Quantum's release of its DLT4 tape drive last month could signal an interesting resurgence of competition in tape backup for the small-to-midsized business (SMB) and department-oriented markets. The new drive, which has 320GB of compressed capacity (160GB native) and a 72GB per hour compressed transfer rate, is priced at under $1000--what Quantum officials say is the magic price point for this market--and the storage media costs only 12 cents per gigabyte. Capacity and price, says Mark O'Malley, Quantum's strategic marketing manager, are the key factors in this market.
Vendors, customers, and the media have largely overlooked the lower end of the tape market in the last few years. At the very low-end small office/home office (SOHO) sector, users are rapidly abandoning tape and replacing it with disk--often an external USB hard drive--for backup. In fact, according to Quantum officials, the entry-level tape market is shrinking at a precipitous pace, perhaps as much 40 percent a year. Last year, around 200,000 entry-level units were sold, down from 1 million just 2 years ago.
Tape's fall-off in the SMB sector has been less dramatic. According to IDC, more than 1.16 million drives geared to the SMB market were sold last year. These drives typically are either directly attached to a server or are used as secondary backup for a department within a larger organization. Customers are generally looking for basic backup and the ability to store data offsite. In many cases, the use of removable media is still the most cost-efficient alternative.
In these settings, says Quantum's O'Malley, data-transfer rates are less important than elsewhere. Companies often still have sufficient backup windows and are content to back up their data nightly.
In the SMB sector, the longtime leading tape format, DAT/Digital Data Storage (DDS), still controls an overwhelming 72 percent market share, according to IDC. DLT holds about a 15 percent share, and Sony's AIT format represents about 7 percent of the market. A few other formats, such as Exabyte's VXA, hold still smaller slices of the market.
However, Quantum's' O'Malley says that the DAT/DDS format has "run out of gas." Sales of drives based on the DDS4 format, which was introduced in the late 1990s and offers 40GB of compressed storage, peaked a couple of years ago with sales of around 700,000 units. DDS4's successor, DAT 72, which has 72GB of compressed capacity, debuted in 2003. Although DAT 72 sales are still growing, many analysts anticipate that sales of DAT 72 drives will peak at fewer than 500,000 units.
The most common criticism of DDS/DAT technology is that it simply doesn't offer enough capacity, even for the SMB and department-oriented market. DDS/DAT often requires the use of multiple tapes to back up even one large-capacity hard drive.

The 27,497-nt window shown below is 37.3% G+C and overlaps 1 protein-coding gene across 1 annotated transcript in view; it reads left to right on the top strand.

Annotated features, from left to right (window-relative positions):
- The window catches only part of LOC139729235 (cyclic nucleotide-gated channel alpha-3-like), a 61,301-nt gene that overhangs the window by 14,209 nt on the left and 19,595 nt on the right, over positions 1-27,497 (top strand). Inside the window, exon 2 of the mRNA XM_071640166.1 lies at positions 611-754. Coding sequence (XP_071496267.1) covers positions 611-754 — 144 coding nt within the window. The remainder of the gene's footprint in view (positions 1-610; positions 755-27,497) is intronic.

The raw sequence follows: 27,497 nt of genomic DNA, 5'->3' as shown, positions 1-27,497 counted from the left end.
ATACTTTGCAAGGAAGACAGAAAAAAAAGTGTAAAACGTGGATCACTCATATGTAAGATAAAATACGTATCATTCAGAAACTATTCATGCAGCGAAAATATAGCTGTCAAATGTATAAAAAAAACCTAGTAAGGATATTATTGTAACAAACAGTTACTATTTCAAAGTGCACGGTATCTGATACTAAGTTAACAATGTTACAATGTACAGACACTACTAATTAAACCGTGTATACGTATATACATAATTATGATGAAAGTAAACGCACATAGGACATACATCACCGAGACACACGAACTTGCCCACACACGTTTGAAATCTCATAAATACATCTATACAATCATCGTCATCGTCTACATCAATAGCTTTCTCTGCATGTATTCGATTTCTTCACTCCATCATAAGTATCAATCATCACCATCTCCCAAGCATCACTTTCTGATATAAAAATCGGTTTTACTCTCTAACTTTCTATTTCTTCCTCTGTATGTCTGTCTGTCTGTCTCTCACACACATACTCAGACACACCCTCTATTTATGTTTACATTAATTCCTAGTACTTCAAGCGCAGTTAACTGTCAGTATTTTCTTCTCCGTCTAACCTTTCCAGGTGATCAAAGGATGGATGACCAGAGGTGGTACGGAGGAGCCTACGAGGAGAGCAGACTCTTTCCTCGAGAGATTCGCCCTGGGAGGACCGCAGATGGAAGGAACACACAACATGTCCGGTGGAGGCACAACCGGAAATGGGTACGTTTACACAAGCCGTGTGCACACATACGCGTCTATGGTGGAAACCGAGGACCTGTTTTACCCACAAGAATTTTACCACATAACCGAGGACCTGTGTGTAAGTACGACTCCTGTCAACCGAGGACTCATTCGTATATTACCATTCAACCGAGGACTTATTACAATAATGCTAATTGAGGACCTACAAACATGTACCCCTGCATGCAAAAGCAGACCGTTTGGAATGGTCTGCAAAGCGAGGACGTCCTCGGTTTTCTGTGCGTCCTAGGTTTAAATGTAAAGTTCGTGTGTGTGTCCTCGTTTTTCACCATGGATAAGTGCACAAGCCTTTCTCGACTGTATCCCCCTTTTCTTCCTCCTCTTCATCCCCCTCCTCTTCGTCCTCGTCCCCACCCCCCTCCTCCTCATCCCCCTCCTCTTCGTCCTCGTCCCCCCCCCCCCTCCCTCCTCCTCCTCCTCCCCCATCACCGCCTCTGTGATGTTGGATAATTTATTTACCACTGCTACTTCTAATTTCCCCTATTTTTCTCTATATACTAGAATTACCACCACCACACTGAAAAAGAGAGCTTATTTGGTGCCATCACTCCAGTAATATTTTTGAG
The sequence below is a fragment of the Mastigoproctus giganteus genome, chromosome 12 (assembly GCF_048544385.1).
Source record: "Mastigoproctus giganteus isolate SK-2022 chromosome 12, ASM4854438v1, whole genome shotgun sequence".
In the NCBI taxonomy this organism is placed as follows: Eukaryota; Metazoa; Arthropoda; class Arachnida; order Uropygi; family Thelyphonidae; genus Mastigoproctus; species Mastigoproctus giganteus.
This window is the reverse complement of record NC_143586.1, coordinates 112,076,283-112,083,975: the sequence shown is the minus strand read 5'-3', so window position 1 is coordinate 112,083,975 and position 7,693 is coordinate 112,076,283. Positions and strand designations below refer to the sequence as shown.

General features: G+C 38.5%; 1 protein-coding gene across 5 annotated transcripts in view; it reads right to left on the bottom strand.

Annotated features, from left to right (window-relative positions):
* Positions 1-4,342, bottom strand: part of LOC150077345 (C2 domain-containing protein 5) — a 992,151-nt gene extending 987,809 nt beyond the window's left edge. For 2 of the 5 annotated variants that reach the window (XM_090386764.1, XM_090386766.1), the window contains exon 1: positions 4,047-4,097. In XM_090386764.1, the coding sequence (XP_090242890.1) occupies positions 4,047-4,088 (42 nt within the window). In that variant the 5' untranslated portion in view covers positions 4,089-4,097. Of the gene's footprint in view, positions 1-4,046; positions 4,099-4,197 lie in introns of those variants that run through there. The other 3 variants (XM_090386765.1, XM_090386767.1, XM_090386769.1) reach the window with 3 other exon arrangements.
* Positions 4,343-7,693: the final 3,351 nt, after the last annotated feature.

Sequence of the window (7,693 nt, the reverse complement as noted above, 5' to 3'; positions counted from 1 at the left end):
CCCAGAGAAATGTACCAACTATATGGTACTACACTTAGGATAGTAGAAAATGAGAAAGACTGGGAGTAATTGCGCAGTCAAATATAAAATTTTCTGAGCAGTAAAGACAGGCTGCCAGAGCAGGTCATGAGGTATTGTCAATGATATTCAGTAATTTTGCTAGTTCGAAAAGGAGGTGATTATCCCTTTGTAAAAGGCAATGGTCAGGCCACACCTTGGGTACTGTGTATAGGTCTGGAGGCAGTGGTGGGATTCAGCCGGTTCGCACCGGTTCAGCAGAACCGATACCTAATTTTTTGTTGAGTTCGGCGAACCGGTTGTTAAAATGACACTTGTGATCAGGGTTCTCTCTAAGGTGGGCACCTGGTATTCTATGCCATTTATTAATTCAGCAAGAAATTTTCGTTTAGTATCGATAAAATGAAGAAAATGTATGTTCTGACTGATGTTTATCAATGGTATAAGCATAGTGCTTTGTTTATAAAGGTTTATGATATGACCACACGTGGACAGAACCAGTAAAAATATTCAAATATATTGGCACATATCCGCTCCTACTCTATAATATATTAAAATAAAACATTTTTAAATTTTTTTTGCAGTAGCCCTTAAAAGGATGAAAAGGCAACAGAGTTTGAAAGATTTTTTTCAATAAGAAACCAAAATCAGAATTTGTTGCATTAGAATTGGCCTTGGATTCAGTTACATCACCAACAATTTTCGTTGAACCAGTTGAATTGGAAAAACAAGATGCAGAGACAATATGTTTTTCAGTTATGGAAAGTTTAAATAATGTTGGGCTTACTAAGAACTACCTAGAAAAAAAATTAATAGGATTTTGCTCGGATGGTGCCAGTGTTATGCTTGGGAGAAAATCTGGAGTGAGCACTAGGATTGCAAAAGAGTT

Other aspects of the market are changing as well. Over the years, a point of differentiation between DAT and its competitors, DLT and AIT, has been that DAT was associated with a consortium of vendors. DLT and AIT, on the other hand, were seen as more proprietary formats controlled by Quantum and Sony, respectively.
But the DAT consortium appears now to be in tatters, and HP remains the sole manufacturer of DAT/DDS media. Moreover, the next generation of DAT/DDS technology could require a shift from 4mm to 8mm tape, infringing on the backward compatibility with existing drives. In any case, the higher-capacity DAT/DDS drives aren't expected to be introduced for at least 2 months.
The new Quantum DLT4 drives comes bundled with software that makes performing backups easier as well as management features previously associated with Quantum's midrange drives. Also, for companies concerned about compliance, the drive supports write once, read many (WORM) capability.
The real issue, however, isn't just whether the new Quantum drive's technical merits will let it make inroads at the expense of the incumbent DAT/DDS format. That question will be best answered after the next generation of DAT technology is released. But renewed, vigorous competition could rekindle SMBs' interest in tape as an appropriate cost-effective backup solution, slowing the movement, at least to a degree, of companies switching from tape to disk-based backup.
I received a flurry of responses to my previous column ("Will Flash Memory Replace Hard Drives?"), in which I speculated that flash memory could eventually play an important role in PC storage. Several readers disagreed, saying that flash technically just can't compete with hard drives--because its capacity is too limited and its read/write capability is insufficient. In contrast, another reader commented about the benefits that could be derived from what he described as "a pseudo RAID" made up of flash cards. Flash might not yet be ready to play the role I suggested, but solid-state technology, over time, will play a significant role in reshaping computer storage and bears watching.